How Society Revolutionized Gardening? | Laissez-Passer
How Society Revolutionized Gardening?
In the industrial age, people abandoned their gardens and moved to cities. As a result, farming became industrialized, with big fields and monoculture. The garden became something we left behind. With the rise of the digital age, people started to prefer experiences over things, leading to the rise of social media and DIY (Do It Yourself) culture.
The trend has spread to almost every industry and has also changed gardening. Society changes slowly, but it does change. Here are some ways in which society has revolutionized gardening as we know it today.
A New Understanding of Gardening
As society changed, so did our understanding of gardening. Gardening used to be seen as a hobby for the rich, with people spending thousands on tools and supplies.
They made gardening accessible, affordable, and democratized it.
Indoor gardening systems are cheap, you can get everything you need to start an indoor garden for as little as $50 and they don’t require any experience. At the same time, the co-ops and community gardens made gardening accessible to everyone.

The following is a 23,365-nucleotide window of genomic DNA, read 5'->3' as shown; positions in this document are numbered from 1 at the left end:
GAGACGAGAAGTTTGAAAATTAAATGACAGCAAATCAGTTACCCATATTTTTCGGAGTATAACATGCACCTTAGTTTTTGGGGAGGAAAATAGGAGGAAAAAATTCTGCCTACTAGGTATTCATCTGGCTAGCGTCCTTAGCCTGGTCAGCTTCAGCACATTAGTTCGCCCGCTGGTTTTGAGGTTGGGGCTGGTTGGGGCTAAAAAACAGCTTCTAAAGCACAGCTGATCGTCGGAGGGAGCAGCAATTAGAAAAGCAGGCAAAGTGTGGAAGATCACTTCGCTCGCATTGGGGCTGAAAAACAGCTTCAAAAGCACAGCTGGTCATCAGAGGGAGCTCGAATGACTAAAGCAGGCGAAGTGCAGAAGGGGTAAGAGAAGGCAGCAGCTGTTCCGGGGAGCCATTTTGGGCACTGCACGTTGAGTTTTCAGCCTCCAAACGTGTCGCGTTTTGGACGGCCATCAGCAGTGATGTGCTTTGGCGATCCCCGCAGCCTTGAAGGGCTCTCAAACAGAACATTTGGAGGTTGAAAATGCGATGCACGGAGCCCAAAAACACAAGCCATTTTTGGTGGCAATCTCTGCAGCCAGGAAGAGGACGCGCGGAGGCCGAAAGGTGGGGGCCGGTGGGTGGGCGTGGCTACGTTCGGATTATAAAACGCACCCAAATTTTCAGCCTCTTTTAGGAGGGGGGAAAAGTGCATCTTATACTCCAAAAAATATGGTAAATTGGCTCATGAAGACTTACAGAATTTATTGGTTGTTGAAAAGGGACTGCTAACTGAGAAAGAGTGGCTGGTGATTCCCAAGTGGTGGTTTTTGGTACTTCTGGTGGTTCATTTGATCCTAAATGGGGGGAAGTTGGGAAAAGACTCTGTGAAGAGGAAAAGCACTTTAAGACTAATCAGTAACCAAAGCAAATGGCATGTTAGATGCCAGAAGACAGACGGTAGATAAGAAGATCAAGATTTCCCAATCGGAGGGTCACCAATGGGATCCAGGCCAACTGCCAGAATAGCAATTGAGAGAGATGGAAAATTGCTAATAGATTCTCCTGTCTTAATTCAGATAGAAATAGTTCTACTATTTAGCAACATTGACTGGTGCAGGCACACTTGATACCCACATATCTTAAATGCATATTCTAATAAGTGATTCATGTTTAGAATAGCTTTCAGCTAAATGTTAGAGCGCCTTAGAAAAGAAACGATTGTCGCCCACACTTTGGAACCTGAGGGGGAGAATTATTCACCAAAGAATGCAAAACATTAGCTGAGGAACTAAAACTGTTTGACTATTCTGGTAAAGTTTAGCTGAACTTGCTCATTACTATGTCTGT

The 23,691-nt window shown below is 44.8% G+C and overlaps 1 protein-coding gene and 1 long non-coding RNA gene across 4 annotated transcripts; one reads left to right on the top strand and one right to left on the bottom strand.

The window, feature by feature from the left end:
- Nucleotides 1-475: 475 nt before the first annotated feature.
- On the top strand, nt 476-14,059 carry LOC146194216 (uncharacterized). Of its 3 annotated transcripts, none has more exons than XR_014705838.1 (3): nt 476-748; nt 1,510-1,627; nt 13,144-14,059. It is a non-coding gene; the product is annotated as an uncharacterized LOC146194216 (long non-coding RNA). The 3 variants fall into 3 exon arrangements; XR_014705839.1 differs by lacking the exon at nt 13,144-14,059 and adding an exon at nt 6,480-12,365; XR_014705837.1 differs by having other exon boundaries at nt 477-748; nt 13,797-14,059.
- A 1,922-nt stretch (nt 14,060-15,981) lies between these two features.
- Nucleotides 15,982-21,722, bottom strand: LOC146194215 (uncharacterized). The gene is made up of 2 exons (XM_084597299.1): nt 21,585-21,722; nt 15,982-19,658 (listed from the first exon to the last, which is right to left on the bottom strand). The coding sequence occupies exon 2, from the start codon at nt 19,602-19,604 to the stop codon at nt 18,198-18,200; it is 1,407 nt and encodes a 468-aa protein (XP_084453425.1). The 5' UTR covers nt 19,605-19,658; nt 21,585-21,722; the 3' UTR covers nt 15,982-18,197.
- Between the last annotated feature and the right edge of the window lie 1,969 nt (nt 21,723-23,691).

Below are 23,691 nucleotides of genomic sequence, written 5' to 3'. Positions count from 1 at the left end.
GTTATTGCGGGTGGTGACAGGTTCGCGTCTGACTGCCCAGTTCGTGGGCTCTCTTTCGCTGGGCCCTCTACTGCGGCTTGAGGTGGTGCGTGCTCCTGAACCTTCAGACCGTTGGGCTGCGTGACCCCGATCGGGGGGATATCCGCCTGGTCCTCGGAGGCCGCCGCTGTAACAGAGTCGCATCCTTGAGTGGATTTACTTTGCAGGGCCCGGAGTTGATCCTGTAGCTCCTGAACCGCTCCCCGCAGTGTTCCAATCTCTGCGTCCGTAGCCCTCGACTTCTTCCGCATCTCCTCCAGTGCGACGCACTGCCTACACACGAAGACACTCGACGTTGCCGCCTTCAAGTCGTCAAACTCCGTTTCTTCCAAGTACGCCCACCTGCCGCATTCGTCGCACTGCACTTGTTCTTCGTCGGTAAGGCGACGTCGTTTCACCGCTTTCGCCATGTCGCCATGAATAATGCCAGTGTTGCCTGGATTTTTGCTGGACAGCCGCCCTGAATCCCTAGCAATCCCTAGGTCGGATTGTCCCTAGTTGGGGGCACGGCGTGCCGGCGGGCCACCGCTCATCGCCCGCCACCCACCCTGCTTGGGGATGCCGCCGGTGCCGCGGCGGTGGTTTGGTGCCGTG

Co-ops and Community Gardens
With people moving to cities and giving up on gardening, the demand for fresh produce fell. Farmers either turned to industrialization or abandoned their fields. Farmers who opted to grow organically found it hard to sell to grocery stores as they didn’t have a place to sell their produce.
In the late 20th century, the government started to invest in community gardening and urban agriculture in cities. Community gardens are cooperatives where people pool their resources and space to grow fresh produce and flowers.
People began to start co-ops and community gardens to grow organic produce. They pooled their resources and grew produce that they could sell to grocery stores.
Big Data and Smart Tools
A lot of the tools we use in gardening (and life) today are connected to the internet. This has revolutionized gardening in two ways: data and tools. People love data, and there’s no industry that loves data as much as the gardening industry.
People use apps, smart devices, and wearables to track every aspect of their gardening. The internet-enabled smart devices have helped people monitor the health of their plants and soil. At the same time, it has been a big help in buying garden tools like the best brush killer with just a simple click.